He was a boy, a baby really, not more than a few months old, still in diapers, a pacifier dangling from his mouth.

She was wearing a baseball cap that collected in its palm a bundle of blond curls with some red highlights.

He stood at the plate, legs apart and knees slightly bent, his bare toes solidly sinking into the drenched dirt.

The rain fell in puddles, there were no boys left in the field. She stood in the center of the mound ready to sink to the bottom of a river to throw him a ball. The sweat and dirt on the girl’s knuckles were eating away at the already beaten leather of the baseball. The ball was dry at its core, heat-dried from the girl’s touch. She was fired up but bathed in the pouring rain. Her bare toes tore away at the earth beneath.

Poised on his tiptoes, the boy balanced a very large wooden bat.

The bat had a history. His dad and great grandads had used it. It was there in the beginning when baseball was still played with a random piece of wood and the ball was made of loose yarn and tightened leather and the game was played in an open field where some oddly distanced posts and players were sprayed out in an angled square. This bat was first used when the early settlers were taking a short break from fighting a revolution. It had been carved and rounded from a rifle’s handle.

In the center of this ancient battlefield, where the rain was now soaking away the playing field, generals and soldiers had seriously but leisurely debated rules and inches that would turn this war-time passion into a national obsession.

Words would pass from player to player and from generation to generation. “Get a good pitch to hit”, “See the white of their eyes”, “You’ve got to live or die with what you do your turn at bat”.

The boy had heard all this. It was a drill. White of the ball, red of its threads, its spin and path. The boy’s judgement of a moving ball was pitch perfect, a national anthem.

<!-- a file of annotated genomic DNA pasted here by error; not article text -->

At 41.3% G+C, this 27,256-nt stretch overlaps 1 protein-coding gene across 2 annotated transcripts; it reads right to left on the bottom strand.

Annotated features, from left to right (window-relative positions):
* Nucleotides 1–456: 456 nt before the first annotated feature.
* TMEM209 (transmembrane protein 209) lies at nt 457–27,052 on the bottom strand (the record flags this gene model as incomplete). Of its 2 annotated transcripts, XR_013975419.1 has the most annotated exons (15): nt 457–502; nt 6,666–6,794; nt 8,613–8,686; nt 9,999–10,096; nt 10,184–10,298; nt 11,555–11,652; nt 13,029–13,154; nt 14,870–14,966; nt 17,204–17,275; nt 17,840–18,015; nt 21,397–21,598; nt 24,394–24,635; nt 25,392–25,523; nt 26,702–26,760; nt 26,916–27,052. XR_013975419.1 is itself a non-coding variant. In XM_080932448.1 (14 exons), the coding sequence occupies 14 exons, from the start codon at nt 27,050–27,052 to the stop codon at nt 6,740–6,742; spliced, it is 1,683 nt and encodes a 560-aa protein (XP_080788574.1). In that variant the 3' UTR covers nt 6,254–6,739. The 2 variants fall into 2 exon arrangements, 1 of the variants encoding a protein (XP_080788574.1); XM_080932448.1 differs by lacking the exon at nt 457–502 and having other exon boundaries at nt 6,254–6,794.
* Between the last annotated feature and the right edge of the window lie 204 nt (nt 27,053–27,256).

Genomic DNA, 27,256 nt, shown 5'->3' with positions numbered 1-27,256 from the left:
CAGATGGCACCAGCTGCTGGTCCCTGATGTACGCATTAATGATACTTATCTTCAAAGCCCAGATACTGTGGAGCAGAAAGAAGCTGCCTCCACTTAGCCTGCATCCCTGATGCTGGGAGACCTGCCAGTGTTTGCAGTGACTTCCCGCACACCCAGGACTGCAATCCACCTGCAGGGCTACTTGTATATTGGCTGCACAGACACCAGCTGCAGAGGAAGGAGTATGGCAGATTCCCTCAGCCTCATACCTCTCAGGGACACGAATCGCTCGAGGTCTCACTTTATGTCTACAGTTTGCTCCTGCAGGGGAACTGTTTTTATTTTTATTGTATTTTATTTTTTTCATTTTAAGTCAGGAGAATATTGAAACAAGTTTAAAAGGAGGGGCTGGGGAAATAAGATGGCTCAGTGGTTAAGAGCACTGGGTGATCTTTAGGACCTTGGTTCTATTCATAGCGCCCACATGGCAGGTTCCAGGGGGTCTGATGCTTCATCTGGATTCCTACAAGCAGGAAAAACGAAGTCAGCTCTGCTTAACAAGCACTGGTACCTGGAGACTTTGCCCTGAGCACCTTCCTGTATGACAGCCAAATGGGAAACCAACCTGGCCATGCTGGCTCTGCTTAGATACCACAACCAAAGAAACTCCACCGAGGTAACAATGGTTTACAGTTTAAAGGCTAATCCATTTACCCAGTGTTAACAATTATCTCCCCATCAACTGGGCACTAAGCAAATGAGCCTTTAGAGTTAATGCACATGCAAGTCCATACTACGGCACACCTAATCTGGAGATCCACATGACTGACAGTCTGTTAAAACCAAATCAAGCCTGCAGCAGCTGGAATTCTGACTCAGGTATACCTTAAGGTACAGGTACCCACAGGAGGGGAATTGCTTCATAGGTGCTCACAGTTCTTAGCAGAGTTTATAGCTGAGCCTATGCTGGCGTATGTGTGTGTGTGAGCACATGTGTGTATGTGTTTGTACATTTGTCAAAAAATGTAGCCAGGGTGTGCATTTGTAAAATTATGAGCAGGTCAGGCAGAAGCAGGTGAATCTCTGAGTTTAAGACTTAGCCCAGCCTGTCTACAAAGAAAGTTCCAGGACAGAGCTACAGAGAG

He was also a dancer at the plate. He would kind of twitch and lean backwards, twist his upper body to face the catcher. He would then extend his front leg out and shift his body forward, curling his front foot in to stay back. He would then pause for the final pivot, ready to unleash a bloody surge.

More often than not, he would remain poised as such and simply follow the ball into the catcher’s mitt, a blank expression on his face.

But sometimes a ball would stop a few inches from his hands, offering itself. And then he would snap into action. His left front toes would suddenly dive out and downward and his whole person would kind of leap forward, his hips twisting, his arms and bat following in a blur, and the sound of wood against hard leather would fill the entire ballpark, the sound and ball both carrying deep into the forest and beyond, traveling as far as the town’s border wherein existed everything the boy and girl would ever know.

The girl. He never thought to look in her direction. He never looked at the pitchers, those boys – always boys – who would place the ball gently into his path.

He didn’t notice – or did he? – the few blond strands that escaped from beneath the cap that rested wet against her soft skin.

He stood there in the mud, a statue, no shoes or socks, bare feet and ankles sinking deeper and deeper into the goo.

She then delivered a ball that went faster than what physics and legend could generate in his swing. The boy swung and raised his eyebrows, looking nowhere and at nothing in particular, just listening for the familiar sound of a hard hit ball. But there was no sound except raindrops on puddles.

She came from another part of town but she had heard all about the boy. He was a small boy, definitely the smallest boy in the village, a baby really, but he was already a hero, a baseball kind of hero.

She threw a second ball that all but crawled to him. He was too busy swinging to notice. The ball dropped several feet in front of him.

The ball, the boy, lodged in the mud.

The girl returned to the center of the mound.